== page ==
What are 4 Exercise Ball Workouts for Back Pain?
Just sitting on an exercise ball has a few benefits, but if you’re committed to using your ball to feel better, we’ve compiled a few easy exercise ball workouts to help alleviate back pain.
1. Circular Motions
This exercise is great for pelvic mobility and will help take stress off your lower back. Sit on the ball with your feet planted on the ground. Slowly move your hips in a circular motion, enjoying the sensation of building flexibility in your pelvic and lower back area. Make sure to repeat on the other side.
If you aren’t ready to move around in circles, you can start by rocking back-and-forth or side-to-side. Take your time and pay attention to how your body feels while moving.
2. Arm Rotations
Working on your spinal rotation will ensure you can turn around and talk to your child or a colleague without pulling something. Start sitting on the ball with your arm out in front of you at shoulder-length. While keeping them straight, move them to one side of the body, the opposite elbow can bend slightly to accommodate this movement. Repeat on the other side.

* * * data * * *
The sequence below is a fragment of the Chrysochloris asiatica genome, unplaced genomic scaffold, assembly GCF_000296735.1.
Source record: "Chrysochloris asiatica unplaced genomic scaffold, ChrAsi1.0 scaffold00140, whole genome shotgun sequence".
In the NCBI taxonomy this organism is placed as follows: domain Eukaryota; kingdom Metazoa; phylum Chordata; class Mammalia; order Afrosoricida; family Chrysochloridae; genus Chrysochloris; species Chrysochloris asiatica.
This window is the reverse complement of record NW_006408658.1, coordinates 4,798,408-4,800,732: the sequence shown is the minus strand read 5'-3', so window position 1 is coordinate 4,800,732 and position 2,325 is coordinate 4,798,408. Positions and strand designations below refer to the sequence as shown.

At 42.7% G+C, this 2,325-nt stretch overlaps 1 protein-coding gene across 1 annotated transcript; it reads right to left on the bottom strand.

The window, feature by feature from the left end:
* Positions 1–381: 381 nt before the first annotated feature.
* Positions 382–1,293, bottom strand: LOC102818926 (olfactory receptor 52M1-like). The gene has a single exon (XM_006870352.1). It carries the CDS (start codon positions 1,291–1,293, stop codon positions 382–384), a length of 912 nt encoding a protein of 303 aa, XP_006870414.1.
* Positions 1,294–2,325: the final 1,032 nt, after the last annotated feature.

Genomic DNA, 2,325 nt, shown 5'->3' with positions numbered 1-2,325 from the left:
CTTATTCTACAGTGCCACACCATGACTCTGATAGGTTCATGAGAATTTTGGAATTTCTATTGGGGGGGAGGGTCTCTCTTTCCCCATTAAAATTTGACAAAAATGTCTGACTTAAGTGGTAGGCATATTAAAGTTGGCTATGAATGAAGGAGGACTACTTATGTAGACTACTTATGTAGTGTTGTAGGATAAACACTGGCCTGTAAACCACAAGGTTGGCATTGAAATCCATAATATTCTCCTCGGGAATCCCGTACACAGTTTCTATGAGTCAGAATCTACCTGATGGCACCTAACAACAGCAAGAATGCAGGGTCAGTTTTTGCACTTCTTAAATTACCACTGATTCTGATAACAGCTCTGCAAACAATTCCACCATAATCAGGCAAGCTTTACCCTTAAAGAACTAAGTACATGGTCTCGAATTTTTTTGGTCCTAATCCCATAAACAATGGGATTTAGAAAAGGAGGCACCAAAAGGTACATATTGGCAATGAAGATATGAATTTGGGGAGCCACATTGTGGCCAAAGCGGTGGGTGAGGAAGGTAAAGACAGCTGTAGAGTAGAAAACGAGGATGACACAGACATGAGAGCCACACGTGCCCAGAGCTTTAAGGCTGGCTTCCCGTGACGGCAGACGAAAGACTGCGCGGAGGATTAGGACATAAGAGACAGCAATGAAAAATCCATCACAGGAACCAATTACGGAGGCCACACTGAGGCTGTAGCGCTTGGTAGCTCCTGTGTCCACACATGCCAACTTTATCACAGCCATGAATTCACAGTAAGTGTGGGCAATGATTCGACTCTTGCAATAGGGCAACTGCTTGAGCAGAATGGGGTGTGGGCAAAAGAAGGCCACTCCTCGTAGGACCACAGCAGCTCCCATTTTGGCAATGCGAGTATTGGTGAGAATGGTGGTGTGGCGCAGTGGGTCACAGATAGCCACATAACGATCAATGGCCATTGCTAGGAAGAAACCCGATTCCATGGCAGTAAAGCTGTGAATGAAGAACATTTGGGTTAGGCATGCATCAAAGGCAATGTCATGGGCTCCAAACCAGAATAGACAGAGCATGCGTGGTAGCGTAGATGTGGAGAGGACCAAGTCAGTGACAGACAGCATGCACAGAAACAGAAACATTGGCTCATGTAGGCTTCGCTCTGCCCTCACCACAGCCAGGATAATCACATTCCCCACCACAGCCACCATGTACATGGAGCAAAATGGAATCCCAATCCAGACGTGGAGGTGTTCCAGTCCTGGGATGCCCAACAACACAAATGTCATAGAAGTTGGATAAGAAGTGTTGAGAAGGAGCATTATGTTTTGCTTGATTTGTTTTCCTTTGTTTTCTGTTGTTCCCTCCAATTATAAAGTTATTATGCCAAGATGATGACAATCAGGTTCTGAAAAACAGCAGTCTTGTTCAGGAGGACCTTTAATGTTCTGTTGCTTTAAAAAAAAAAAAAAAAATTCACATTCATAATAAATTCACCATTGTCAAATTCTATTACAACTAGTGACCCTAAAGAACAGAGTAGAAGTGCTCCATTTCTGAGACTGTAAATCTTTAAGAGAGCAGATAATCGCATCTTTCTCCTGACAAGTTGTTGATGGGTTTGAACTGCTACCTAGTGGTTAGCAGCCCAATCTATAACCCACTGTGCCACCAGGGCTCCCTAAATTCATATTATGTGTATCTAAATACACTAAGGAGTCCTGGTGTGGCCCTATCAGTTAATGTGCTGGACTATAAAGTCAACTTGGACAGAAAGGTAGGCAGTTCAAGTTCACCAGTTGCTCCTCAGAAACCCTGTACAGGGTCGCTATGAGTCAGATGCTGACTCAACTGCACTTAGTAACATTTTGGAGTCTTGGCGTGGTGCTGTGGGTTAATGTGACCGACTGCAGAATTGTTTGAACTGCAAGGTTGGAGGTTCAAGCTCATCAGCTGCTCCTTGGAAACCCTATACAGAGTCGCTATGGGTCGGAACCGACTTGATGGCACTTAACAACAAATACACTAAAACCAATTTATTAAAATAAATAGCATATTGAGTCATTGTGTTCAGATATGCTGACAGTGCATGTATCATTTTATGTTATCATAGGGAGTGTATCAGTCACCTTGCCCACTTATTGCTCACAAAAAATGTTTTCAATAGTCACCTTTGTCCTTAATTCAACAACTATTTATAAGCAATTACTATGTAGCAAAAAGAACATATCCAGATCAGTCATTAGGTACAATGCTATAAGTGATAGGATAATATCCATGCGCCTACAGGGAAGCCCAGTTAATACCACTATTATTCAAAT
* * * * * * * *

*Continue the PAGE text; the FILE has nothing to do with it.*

If this feels good, you can also move your head. Keep your spine still for the exercise until you know your body can handle it. Only then can you introduce a gentle spinal rotation into the exercise.
3. Glute Bridge
This exercise isn’t just for building your glutes, it’s also fantastic for strengthening lower back muscles. However, it does require a good amount of balance.
Start lying on your back with your feet on the exercise ball. The ball should be close enough to allow you to bend your knees. Once stable, lift your glutes up while squeezing them. Your lower back should also be off the ground.
Carefully lower yourself back down, then repeat several times.
4. Mobility and Core
This exercise requires some patience, so enjoy the stretch and burn while taking your time with each rep.
Start sitting on the ball normally. Slowly start inching your feet out in front of you and leaning back. Eventually, the ball should be under your upper back and your legs should be partially — if not fully — extended.